Albert Sr. stared grim faced at Eva waiting for her to reveal her scheme.

“I want you to deliver a message to the Blanco’s without telling them who it came from. You just say the woman didn’t give you her name.”

“What?” he jumped, “they won’t believe that! They’ll kill me if I try to play those kinds of games with them!”

“No they won’t,” said Eva confidently. “Not when you give them this message; they’ll know who it’s from. They won’t need to bother you because they’ll already know.”

“Eva,” Albert interrupted. “I think you and I should talk about this—alone.”

Ignoring him, Eva fixed on Jerry and said, “Will you do it?”

“What’s the message?” he asked, squirming in the chair.

“Hold it,” Albert Sr. bellowed, raising both hands over his head. “Eva, don’t say another word until we talk about this. You,” he pointed at Jerry, “you wait outside.” He pointed to the door.

“What are you doing, Eva?” he asked after Jerry had left the room.

“I’ve thought it over, and I want to meet with the Blanco’s,” she said clearly. “One way or another I have to confront them.”

“What! They’d kill you if given half a chance. Why in the hell would you want to get within a hundred miles of those jackals?” He raised his voice. “I thought we settled all that.”

“You settled it, Al,” Eva said, sitting straighter in her chair. “You settled it in your own mind, but I never agreed to anything.”

“What the hell are you trying to prove?” He raised his hands, totally exasperated.

“I want them to admit something to me, something incriminating in front of another witness that proves their guilt. I want to be able to testify in court against them.”

Frustrated, Albert shook his head. “It’s a long shot we can even get them into a court, let alone prosecute.”

“We will,” she said, smiling. “I know we will. I’ve got a plan. I’ve figured it out.”

“Oh,” he scoffed. “You’ve figured it out! Sure. By the way, what does any of this have to do with Denny?”

“Well,” said Eva, sedately placing her hands in her lap, “I’m not sure about that—yet.”

“You’re obsessed with the Blanco’s, aren’t you? Admit it.”

“Wouldn’t you be?” she said. Her eyes were laser beams, and he lowered his head.

“What about this?” she said, raising two fingers instructively. “Jerry may be too chicken to ever deliver the message and if that’s the case your problem’s solved because he won’t have done what he’s been asked. On the other hand, if he does deliver the message, then maybe he’s not such an awful choice for Denise after all.” She smiled at him contentedly.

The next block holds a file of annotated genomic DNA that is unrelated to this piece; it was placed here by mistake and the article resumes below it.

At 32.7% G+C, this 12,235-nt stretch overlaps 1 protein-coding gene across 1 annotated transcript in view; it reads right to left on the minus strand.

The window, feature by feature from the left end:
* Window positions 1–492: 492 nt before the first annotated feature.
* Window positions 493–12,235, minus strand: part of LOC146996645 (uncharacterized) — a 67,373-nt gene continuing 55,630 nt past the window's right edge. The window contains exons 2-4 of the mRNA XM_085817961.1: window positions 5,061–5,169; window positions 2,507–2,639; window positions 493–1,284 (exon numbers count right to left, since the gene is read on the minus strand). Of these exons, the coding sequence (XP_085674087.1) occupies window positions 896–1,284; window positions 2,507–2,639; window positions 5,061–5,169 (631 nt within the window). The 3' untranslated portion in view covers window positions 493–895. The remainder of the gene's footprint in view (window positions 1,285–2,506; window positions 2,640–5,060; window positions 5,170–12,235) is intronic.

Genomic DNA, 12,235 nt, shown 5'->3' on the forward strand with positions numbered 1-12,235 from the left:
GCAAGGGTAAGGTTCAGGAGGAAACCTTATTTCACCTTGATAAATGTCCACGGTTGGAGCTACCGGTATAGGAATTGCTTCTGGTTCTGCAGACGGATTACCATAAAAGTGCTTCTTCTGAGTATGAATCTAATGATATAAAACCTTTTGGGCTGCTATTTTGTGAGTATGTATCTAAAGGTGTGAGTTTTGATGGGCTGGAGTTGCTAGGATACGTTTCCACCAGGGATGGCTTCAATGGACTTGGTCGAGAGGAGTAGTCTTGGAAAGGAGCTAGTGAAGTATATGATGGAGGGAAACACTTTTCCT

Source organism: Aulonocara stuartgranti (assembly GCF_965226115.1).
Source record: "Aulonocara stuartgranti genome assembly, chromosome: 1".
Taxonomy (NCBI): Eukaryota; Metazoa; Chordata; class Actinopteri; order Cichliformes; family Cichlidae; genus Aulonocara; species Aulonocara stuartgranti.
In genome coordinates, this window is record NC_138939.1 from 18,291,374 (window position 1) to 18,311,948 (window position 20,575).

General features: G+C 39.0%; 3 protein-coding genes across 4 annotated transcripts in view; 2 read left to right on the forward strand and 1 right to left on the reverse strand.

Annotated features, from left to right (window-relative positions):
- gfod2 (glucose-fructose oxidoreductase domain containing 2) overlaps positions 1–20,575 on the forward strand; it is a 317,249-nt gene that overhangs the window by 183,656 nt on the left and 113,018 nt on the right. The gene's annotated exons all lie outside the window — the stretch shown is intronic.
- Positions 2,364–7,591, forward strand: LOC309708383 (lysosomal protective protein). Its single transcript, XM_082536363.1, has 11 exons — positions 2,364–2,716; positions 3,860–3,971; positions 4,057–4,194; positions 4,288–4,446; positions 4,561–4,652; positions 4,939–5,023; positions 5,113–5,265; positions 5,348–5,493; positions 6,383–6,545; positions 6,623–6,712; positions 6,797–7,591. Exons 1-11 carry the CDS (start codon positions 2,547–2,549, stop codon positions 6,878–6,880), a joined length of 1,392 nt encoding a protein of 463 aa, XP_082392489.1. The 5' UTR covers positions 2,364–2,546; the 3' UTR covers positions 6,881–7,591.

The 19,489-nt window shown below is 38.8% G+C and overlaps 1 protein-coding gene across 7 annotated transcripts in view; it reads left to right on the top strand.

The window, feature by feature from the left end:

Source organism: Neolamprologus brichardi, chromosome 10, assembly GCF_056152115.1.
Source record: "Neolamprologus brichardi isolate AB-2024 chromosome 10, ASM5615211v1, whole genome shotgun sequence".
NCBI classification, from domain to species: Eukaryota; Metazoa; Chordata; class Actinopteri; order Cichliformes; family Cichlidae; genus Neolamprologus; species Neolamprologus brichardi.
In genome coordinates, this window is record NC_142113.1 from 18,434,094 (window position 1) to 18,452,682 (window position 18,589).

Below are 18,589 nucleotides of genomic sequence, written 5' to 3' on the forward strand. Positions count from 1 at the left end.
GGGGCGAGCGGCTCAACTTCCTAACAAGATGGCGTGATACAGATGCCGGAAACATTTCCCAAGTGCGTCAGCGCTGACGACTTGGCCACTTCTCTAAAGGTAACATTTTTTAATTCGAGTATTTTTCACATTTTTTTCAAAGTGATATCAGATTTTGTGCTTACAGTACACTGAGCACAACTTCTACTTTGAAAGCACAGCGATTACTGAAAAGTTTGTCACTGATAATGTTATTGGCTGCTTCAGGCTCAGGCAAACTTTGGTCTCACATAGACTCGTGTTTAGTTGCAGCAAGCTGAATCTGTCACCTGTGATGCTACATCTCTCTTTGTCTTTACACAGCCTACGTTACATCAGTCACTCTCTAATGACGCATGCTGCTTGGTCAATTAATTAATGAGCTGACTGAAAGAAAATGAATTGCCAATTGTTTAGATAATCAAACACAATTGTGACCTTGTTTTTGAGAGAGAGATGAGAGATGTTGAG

“That’s … that’s … preposterous!” he yelled, throwing up his hands. “You’re pulling that justification out of your ear just to rationalize your Blanco obsession!”

“Maybe,” said Eva coyly, “but either way we’re going to know more about Jerry’s character than we do now.”

“I know all I need to know right now, thank you very much!” he sputtered.

“I don’t,” said Eva sharply. “Aren’t you the one who asked me to look after Denny, to advise her? Isn’t that so?”

“And … and if he doesn’t deliver this message, then what? Then what are you going to do?”

Eva shrugged. “I’ll just have to find another way.”

“You think you have an answer for everything, don’t you?” he said.

“Yes!” She grinned.

Studying Eva, Albert sighed and shook his head dejectedly. “Eva,” he said, “you are the most stubborn, infuriating, aggravating woman I’ve ever known.”

“Isn’t that why you love me?” she asked, playfully cocking her head.

“No,” he snapped. “I love you despite those faults! Those are maddening character faults, Eva—do you hear me?”

She laughed. “Don’t you even want to know the message I want Jerry to give the Blanco’s before you pronounce me guilty of being a stubborn, infuriating, aggravating woman?”

“I’m afraid to ask,” he said, discouraged.

Eva smiled. “Bring Jerry back in and I’ll tell you both at once.”

“Absolutely not,” he said harshly. “Eva, I’m putting my foot down here. I’m telling you as your attorney now, not as your fiancé, to confide this cockamamie plan of yours to me privately first. You listen to me on this, Eva, because if your “message” is as crackbrained as I’m guessing, I’m going to stop you or … or … something.”

“Fine, Albert.” Eva smiled sweetly at him. “Whatever you say, dear.”